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A framework for validation and benchmarking of pyroclastic current models

Fig. 4
Example of a hierarchy of validation tiers for pyroclastic currents. (A) Complete system (public domain photo courtesy of B. Voight, Penn State University). (B) Subsystem (public domain photo courtesy of Jonathan Stone). (C) Benchmark case (photo courtesy of G. Lube, Massey University, NZ). (D) Unit problem (picture modified after Hallworth et al. 1993)

Esposti Ongaro T., M. Cerminara, S. J. Charbonnier, G. Lube & G. A. Valentine (2020). A framework for validation and benchmarking of pyroclastic current models.
Bulletin of Volcanology, 82/51,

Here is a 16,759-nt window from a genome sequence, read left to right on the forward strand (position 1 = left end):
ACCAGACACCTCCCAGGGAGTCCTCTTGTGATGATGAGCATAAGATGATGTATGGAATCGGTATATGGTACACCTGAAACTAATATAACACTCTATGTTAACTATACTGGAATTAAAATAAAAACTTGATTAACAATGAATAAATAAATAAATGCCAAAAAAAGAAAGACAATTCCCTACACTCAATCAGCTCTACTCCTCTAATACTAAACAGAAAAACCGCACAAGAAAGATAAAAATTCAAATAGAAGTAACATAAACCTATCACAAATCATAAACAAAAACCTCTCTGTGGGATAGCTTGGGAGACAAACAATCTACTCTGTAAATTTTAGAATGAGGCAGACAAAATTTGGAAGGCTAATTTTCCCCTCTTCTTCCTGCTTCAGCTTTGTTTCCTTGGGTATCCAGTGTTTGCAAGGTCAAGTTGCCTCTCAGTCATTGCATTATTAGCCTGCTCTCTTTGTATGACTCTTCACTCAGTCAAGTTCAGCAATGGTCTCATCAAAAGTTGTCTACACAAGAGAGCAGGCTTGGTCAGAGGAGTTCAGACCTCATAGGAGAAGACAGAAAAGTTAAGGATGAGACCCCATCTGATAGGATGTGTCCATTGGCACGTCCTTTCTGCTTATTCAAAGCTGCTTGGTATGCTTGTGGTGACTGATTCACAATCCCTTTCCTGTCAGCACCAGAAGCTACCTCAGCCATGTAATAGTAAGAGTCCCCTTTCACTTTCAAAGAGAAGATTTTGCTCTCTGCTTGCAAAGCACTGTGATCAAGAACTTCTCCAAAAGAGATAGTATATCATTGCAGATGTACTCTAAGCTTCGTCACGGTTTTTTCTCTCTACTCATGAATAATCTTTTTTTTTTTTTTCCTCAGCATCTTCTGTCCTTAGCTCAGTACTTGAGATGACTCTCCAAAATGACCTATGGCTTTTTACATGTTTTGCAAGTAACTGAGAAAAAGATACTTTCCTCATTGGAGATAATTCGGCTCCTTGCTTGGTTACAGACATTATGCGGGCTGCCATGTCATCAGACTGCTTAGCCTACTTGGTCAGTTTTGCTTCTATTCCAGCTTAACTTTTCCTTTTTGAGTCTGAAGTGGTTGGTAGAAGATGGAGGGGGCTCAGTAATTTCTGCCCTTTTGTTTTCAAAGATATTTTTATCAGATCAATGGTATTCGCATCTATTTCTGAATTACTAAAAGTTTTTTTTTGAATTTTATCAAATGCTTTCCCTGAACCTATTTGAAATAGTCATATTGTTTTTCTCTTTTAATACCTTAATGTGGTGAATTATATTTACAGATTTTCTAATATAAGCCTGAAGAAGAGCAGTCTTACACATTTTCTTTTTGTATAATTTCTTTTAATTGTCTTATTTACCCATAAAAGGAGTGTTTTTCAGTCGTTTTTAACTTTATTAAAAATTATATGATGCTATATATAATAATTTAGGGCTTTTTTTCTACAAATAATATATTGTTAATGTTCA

Numerical models of pyroclastic currents are widely used for fundamental research and for hazard and risk modeling that supports decision-making and crisis management. Because of their potential high impact, the credibility and adequacy of models and simulations needs to be assessed by means of an established, consensual validation process. To define a general validation framework for pyroclastic current models, we propose to follow a similar terminology and the same methodology that was put forward by Oberkampf and Trucano (Prog Aerosp Sci, 38, 2002) for the validation of computational fluid dynamics (CFD) codes designed to simulate complex engineering systems. In this framework, the term validation is distinguished from verification (i.e., the assessment of numerical solution quality), and it is used to indicate a continuous process, in which the credibility of a model with respect to its intended use(s) is progressively improved by comparisons with a suite of ad hoc experiments. The methodology is based on a hierarchical process of comparing computational solutions with experimental datasets at different levels of complexity, from unit problems (well-known, simple CFD problems), through benchmark cases (complex setups having well constrained initial and boundary conditions) and subsystems (decoupled processes at the full scale), up to the fully coupled natural system. Among validation tests, we also further distinguish between confirmation (comparison of model results with a single, well-constrained dataset) and benchmarking (inter-comparison among different models of complex experimental cases). The latter is of particular interest in volcanology, where different modeling approaches and approximations can be adopted to deal with the large epistemic uncertainty of the natural system.